Dee Fennell terrorism case should be 'null and void' say lawyers

The case against a prominent dissident republican charged with encouraging terrorism should be declared null and void due to an error in the prosecution process, the High Court heard today.

Republican Dee Fennell
Republican Dee Fennell
Republican Dee Fennell

Lawyers for Damien “Dee” Fennell claimed it should be halted due to a failure to secure the consent of the Advocate General for Northern Ireland to bring criminal proceedings over a speech delivered at an Easter Rising commemoration event.

They argued that Jeremy Wright’s authorisation was required because the alleged offences relate to the affairs of a country outside the UK, namely the Republic of Ireland.

Barrister Karen Quinlivan QC said: “The charges are a nullity.”

Fennell, 34, of Torrens Avenue in Belfast, is awaiting trial on counts of encouraging acts of terrorism, inviting support for the IRA and addressing a meeting to encourage support for the IRA. He denies the charges.

The alleged offences relate to a speech he gave during a 1916 commemoration event at St Colman’s Cemetery in Lurgan, Co Armagh on Easter Sunday last year.

His legal team are seeking to judicially review the Public Prosecution Service (PPS), arguing that the terror-related charges need to go before Mr Wright, who is also Attorney General for England and Wales.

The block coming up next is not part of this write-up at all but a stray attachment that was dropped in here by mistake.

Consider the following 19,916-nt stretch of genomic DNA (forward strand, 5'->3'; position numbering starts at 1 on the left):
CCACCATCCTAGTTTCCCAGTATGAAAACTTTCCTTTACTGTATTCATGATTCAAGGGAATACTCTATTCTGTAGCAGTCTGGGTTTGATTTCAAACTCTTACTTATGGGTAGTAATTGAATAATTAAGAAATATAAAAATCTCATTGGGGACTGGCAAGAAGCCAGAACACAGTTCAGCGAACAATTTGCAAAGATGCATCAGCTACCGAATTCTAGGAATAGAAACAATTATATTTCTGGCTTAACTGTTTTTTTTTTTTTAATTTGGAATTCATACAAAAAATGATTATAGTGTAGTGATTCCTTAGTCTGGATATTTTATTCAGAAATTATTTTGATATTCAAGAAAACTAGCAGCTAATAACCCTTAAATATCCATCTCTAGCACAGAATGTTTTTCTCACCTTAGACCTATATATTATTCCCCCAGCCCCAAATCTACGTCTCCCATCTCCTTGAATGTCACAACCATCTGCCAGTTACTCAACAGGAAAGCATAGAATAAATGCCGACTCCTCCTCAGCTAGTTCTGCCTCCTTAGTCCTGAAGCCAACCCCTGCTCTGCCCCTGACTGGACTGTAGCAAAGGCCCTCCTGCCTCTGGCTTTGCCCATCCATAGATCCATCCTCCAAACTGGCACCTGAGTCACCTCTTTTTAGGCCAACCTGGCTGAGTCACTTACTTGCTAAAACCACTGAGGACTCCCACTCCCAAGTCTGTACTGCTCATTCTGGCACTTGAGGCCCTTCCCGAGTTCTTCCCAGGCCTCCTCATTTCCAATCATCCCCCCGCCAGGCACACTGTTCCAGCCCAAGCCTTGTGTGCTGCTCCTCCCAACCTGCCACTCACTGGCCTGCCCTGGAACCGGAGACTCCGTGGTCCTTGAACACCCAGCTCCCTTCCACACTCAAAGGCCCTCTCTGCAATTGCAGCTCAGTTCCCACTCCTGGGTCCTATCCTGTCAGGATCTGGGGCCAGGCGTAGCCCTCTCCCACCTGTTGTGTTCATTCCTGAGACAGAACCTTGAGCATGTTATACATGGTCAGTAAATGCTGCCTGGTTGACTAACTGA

Ms Quinlivan insisted the graveyard oration made reference to the Irish partition and political parties in the Dail.

“The purpose of the speech is connected with the affairs of the Republic of Ireland,” she contended.

The barrister urged the two-judge panel to deal with the alleged error in the process now, before Fennell’s trial gets underway.

Resisting the legal bid to have the prosecution halted, Tony McGleenan QC, for the PPS, branded the challenge “a classic instance of satellite litigation”.

He also disputed claims the speech impacted on the Republic.

According to Mr McGleenan the alleged offences involved “inviting armed resistance against the authorities in this jurisdiction”.

He added: “It wasn’t directed at any other country.

“The Director (of Public Prosecutions) has looked at it and formed the view this was directed at purposes within the United Kingdom.”

Reserving judgment in the case, Lord Justice Gillen, sitting with Mr Justice Maguire, said: “We need some time to think about this.”